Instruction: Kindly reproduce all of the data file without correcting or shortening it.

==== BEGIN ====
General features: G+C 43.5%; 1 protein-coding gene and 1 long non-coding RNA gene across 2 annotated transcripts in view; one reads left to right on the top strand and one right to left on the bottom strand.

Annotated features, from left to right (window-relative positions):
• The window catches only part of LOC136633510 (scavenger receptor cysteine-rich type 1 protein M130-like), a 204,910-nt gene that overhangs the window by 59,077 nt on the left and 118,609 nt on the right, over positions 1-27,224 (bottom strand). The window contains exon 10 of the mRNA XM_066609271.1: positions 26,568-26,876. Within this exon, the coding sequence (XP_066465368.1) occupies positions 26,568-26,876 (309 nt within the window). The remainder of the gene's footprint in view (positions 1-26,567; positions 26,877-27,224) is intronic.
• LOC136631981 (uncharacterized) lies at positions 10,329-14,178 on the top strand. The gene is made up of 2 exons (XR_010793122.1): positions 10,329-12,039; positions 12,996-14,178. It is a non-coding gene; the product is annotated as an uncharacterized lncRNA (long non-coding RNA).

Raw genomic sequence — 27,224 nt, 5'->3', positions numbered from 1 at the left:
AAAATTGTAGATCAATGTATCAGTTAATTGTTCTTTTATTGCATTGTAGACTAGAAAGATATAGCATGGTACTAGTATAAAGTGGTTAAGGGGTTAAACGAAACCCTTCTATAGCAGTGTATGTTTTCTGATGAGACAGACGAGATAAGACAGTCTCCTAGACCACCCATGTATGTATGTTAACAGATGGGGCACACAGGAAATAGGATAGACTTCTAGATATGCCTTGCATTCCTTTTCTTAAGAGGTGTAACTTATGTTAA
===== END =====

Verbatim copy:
General features: G+C 43.5%; 1 protein-coding gene and 1 long non-coding RNA gene across 2 annotated transcripts in view; one reads left to right on the top strand and one right to left on the bottom strand.

Annotated features, from left to right (window-relative positions):
• The window catches only part of LOC136633510 (scavenger receptor cysteine-rich type 1 protein M130-like), a 204,910-nt gene that overhangs the window by 59,077 nt on the left and 118,609 nt on the right, over positions 1-27,224 (bottom strand). The window contains exon 10 of the mRNA XM_066609271.1: positions 26,568-26,876. Within this exon, the coding sequence (XP_066465368.1) occupies positions 26,568-26,876 (309 nt within the window). The remainder of the gene's footprint in view (positions 1-26,567; positions 26,877-27,224) is intronic.
• LOC136631981 (uncharacterized) lies at positions 10,329-14,178 on the top strand. The gene is made up of 2 exons (XR_010793122.1): positions 10,329-12,039; positions 12,996-14,178. It is a non-coding gene; the product is annotated as an uncharacterized lncRNA (long non-coding RNA).

Raw genomic sequence — 27,224 nt, 5'->3', positions numbered from 1 at the left:
AAAATTGTAGATCAATGTATCAGTTAATTGTTCTTTTATTGCATTGTAGACTAGAAAGATATAGCATGGTACTAGTATAAAGTGGTTAAGGGGTTAAACGAAACCCTTCTATAGCAGTGTATGTTTTCTGATGAGACAGACGAGATAAGACAGTCTCCTAGACCACCCATGTATGTATGTTAACAGATGGGGCACACAGGAAATAGGATAGACTTCTAGATATGCCTTGCATTCCTTTTCTTAAGAGGTGTAACTTATGTTAA